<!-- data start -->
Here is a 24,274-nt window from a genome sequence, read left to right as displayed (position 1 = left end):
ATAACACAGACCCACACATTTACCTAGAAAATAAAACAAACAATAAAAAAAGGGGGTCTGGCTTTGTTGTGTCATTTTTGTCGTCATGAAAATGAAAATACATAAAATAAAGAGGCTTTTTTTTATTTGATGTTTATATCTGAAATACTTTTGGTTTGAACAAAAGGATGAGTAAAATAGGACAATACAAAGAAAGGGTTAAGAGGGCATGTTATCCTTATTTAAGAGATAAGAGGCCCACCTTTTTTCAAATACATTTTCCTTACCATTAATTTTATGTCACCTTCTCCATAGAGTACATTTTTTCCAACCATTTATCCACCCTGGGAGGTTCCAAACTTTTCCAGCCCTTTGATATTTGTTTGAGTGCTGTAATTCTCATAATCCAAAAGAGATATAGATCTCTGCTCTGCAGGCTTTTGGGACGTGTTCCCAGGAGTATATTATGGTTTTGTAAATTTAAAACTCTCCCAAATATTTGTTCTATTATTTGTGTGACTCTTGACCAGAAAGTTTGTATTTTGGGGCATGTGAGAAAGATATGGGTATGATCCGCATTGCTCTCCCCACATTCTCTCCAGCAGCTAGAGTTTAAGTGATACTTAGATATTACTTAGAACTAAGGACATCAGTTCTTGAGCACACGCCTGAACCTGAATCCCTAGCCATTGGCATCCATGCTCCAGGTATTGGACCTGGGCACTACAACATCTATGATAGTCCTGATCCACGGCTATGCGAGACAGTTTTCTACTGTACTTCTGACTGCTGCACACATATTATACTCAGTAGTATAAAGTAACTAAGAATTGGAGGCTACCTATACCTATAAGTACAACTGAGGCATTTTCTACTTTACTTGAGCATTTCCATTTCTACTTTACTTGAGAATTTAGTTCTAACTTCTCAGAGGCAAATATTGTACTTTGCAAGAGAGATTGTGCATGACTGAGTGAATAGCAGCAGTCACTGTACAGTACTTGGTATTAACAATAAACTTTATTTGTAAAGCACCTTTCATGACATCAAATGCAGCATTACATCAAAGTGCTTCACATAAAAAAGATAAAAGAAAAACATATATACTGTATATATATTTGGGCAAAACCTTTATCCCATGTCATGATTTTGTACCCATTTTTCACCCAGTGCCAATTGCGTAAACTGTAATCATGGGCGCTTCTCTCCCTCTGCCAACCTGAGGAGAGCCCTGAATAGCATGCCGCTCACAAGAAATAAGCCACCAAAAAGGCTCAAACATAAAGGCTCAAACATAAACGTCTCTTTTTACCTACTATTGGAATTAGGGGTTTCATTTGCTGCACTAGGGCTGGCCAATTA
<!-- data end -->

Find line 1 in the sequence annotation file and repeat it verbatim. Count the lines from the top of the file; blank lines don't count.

Here is a 24,274-nt window from a genome sequence, read left to right as displayed (position 1 = left end):